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OpinionColumnistsMark Chiusano

Lynne Patton’s big NYCHA move

Trump housing appointee has yet to hold to promised public-housing sleepover

Trump housing appointee has yet to hold to

Trump housing appointee has yet to hold to promised public-housing sleepover Photo Credit: Getty Images / Alex Wong

The effect of the federal government’s shutdown has finally hit home in NYC. This week, Trump administration official Lynne Patton said she had to postpone her plan to move into a NYCHA apartment.

Patton is the New York and New Jersey regional administrator of the U.S. Department of Housing and Urban Development. She previously worked for the Trump family and has loyally sparred with Omarosa Manigault Newman, no longer a friend of the fam. Patton’s new job includes oversight of the 400,000-plus residents who live in New York City’s public housing.

Conditions in those apartments are reminiscent of “the biblical plagues of Egypt,” to quote a federal judge (more on that later). So, to learn more about life in NYCHA, Patton vowed to walk a mile in residents’ lack of heat, so to speak.

Here’s how Patton described the plan to The Washington Post in November. The idea had been “conjured up . . . while sitting in her Trump Plaza apartment watching a movie (‘Crazy Rich Asians’) with her boyfriend and her Shih Tzu, Winston (after Winston Churchill.) A New York Post headline on the plight of public housing residents blared from her coffee table.”

Then: “‘It hit me like a ton of bricks that this is no longer okay,’ Patton said.” Maybe the exercise in extremes became apparent.

The NYCHA sleepover is not a new idea — see the five mayoral candidates who trooped into the Lincoln Houses in Manhattan in 2013 and trooped out shaking their heads and saying things like, “If this were a condo building just blocks away from here, it would have been fixed in days.” (That was Mayor Bill de Blasio, who has had well-documented failures with NYCHA while in office despite that enlightening evening six years ago.)

But there is a commendable captain-goes-down-with-ship mentality to the HUD administrator living in her buildings. And anything that brings attention to NYCHA’s plight seems worth trying.

So, since Patton’s announcement, city reporters have been eagerly on the lookout for an actual move-in truck.

We’re still waiting. Patton tweeted earlier this week that she couldn’t honor a January move-in date as planned due to DC’s dysfunction.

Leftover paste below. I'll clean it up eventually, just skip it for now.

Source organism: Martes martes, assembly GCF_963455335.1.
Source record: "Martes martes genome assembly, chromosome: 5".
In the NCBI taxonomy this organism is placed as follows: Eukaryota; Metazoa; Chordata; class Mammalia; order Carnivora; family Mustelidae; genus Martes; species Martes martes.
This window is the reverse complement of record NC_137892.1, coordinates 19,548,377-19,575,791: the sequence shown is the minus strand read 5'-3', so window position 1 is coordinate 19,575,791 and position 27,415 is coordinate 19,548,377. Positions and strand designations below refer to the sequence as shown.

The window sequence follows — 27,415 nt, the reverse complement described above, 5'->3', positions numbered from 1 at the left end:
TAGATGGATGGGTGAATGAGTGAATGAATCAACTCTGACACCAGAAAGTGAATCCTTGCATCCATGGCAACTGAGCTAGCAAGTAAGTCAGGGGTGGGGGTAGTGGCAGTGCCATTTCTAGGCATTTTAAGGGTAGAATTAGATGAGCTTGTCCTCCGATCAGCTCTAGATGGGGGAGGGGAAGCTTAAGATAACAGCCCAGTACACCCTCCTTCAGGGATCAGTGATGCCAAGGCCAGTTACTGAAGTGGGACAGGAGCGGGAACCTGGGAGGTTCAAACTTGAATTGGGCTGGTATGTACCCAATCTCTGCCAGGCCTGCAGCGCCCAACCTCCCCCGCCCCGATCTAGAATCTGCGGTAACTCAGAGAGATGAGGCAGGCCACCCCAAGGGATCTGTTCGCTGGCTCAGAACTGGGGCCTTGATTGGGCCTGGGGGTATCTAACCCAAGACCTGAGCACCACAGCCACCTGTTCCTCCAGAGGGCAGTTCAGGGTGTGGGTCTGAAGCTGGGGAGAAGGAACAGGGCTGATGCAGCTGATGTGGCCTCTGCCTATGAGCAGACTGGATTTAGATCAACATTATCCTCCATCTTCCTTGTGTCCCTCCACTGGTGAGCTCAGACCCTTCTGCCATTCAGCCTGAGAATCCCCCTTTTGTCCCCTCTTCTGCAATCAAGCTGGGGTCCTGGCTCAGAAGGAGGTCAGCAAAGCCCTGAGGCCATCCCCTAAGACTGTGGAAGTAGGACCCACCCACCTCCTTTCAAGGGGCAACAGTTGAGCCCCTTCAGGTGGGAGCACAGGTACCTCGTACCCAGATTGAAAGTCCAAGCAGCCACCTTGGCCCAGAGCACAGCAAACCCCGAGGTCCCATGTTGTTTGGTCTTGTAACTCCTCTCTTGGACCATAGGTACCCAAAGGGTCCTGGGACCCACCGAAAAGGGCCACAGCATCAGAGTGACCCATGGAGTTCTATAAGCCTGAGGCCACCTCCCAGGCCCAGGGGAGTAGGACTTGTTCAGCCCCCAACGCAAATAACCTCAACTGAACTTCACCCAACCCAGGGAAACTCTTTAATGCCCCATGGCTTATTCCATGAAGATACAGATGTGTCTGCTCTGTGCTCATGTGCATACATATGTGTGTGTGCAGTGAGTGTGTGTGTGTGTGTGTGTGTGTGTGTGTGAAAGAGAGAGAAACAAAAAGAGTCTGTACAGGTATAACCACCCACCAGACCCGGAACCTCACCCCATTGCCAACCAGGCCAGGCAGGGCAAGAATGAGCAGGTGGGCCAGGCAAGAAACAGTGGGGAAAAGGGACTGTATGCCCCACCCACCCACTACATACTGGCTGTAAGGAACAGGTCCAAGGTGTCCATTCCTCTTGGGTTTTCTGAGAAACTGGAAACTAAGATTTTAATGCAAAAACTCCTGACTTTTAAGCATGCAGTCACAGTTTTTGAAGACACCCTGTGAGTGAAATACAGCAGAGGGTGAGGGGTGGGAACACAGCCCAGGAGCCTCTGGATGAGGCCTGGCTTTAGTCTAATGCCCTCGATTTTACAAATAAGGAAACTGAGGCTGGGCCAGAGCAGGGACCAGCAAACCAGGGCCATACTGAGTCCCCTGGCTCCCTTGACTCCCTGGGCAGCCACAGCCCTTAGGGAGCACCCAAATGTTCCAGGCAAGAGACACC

“The Anti-Deficiency Act (31 USC 1341) prohibits federal officials from performing certain duties. The move-in is considered acting in my official capacity,” she wrote.

An email to a HUD spokeswoman for more details elicited the usual shutdown out-of-office boilerplate, and an answering machine warned that “most HUD programs have been temporarily interrupted” and “most HUD employees cannot work.”

As the shutdown wore on, though, Patton was still tweeting — shooting out “daily illegal crime victim posts” and retweeting reliable conservative criticism of Rep. Alexandria Ocasio-Cortez from her personal account.

On her HUD account, she was buttering up expert NYCHA reporter Greg B. Smith who just moved from the Daily News to The City, a new journalism outfit.

Smith’s reporting on NYCHA was cited in Judge William H. Pauley’s landmark rejection of a consent decree for NYCHA last year. Pauley’s the judge who artfully and accurately noted that it’s getting biblical in public housing here.

That statement came after the federal government sued NYCHA in 2018 for horrid management and outright fraud that resulted in exposure to lead, mold, rats, freezing conditions, you name it, all in the middle of the financial capital of the world.

Pauley wanted a clearer path forward than the federal government and the city had agreed to, and so the powers that govern NYCHA are still trying to work out a compromise.

The negotiations are ongoing despite the shutdown, according to Patton’s Twitter, the best available source of information as offices are closed. Unlike Patton’s move-in, the negotiations are apparently an “excepted” activity and the search for a deal continues.

NYCHA residents are still waiting for that, too.

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